'Carrie' reboot can't touch the original

Chloe Grace Moretz in Carrie (Handout)

Chloe Grace Moretz in Carrie (Handout)

Rating

2 Stars2/5

Bruce Kirkland, QMI Agency

, Last Updated: 6:27 PM ET

They don't re-make 'em like they used to. Case in point: Kimberly Peirce's new version of Carrie is boring, gross and not at all scary. Brian De Palma's 1976 original remains a horror classic and scary as hell.

Tedium is the worst thing a horror movie can impose on an audience. Peirce manages to turn Stephen King's famous novel into a slog and a grind. We expected better. Peirce made Boys Don't Cry. Even her post-war movie Stop-Loss worked better.

The frustrating thing is that Peirce started with an interesting cast for Carrie. Oscar-calibre actress Julianne Moore plays Carrie White's abusive mom, the sicko religious extremist who believes her daughter is the spawn of Satan. The new Carrie is Chloe Grace Moretz, who plays Hit-Girl in the Kick Ass movies and made her mark in a serious role in Hugo.

Both Moore and Moretz are terrible in Carrie. Not because they cannot act. It is because the tone for the characters in the re-imagined screenplay, and the way Peirce directs the cast, are both off the mark. Moore is so relentless and robotic she turns into a cliche. Moretz's portrayal of Carrie seems to waver and wobble, poised somewhere between sheltered girl and modern teen. When Carrie morphs from naive victim to enraged victimizer in this version, it plays like a cartoon more than a heightened reality.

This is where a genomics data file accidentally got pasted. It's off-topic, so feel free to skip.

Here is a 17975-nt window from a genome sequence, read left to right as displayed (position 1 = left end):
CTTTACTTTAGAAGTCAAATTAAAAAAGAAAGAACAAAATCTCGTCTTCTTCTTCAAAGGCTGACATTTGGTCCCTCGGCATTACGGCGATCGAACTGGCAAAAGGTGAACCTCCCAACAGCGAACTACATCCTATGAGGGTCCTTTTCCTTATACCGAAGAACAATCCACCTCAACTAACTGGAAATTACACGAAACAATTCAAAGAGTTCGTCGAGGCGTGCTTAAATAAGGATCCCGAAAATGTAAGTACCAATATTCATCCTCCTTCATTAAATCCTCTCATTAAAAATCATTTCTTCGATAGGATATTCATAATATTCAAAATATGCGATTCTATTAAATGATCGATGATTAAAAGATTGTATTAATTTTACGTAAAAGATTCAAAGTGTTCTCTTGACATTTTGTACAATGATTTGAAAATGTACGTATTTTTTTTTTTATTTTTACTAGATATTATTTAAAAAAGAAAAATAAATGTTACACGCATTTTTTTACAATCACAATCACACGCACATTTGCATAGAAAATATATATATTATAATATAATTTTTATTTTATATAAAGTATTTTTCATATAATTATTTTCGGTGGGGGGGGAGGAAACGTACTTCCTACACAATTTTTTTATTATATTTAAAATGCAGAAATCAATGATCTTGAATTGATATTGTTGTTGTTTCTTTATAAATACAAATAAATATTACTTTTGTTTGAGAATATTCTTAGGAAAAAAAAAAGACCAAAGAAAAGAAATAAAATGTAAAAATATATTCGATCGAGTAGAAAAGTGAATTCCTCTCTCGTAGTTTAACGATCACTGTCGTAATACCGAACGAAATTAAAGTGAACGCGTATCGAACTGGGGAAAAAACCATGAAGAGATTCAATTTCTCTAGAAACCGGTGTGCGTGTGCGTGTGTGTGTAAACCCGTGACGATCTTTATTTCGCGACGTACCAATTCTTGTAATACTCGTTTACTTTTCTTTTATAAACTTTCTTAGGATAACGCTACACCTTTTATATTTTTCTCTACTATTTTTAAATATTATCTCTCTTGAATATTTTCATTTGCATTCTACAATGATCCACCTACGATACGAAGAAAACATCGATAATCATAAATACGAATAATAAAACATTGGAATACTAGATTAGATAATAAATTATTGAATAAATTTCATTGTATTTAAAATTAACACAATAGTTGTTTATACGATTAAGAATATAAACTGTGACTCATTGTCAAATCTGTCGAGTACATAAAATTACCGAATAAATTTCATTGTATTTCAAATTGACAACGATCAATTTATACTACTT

Compare these core performances to the original Carrie. Piper Laurie was eerie and creepy as mom in 1976. Sissy Spacek absolutely nailed the telekinetic transition for Carrie. And the menstrual blood scene in the high school gym shower still ranks as one of the most dramatic and humiliating sequences ever filmed about teenaged cruelty.

That scene, and the whole timeline of the new movie, is updated. This time around, the same bitch-queen who later wreaks her bloody revenge on Carrie now shoots the humiliation on her cell phone. No surprise, she later posts it on the Internet.

That kind of updating is no bother. King's story can move to any decade and still be effective. That also means we do not have to see the hideous haircuts and silly clothes of the 1970s.

But the pivotal shower scene just does not feel authentic in the new Carrie. Especially when the gym teacher rudely slaps Carrie in the face to stop her sobbing. Sorry, I cannot buy that kind of adult abuse in this situation in 2013. Nor do I accept the stupid fumbling of the school principal in handling the crisis. Re-imagining the story in the 2010s means taking a more modern view of everything, not just hair, clothes and electronics.

Another interesting but disappointing aspect of the new Carrie is how excessive the horror sequences have become. Funnily enough, De Palma has always been accused of being theatrical and excessive, yet his Carrie seems restrained in comparison. Peirce and her team take things to special effects extremes. It is not enough to kill some of her victims once in the final scenes, Carrie has to mutilate, burn and blow up their bodies, too.

The new Carrie is still horror, but sometimes it is horrible.

bruce.kirkland@sunmedia.ca


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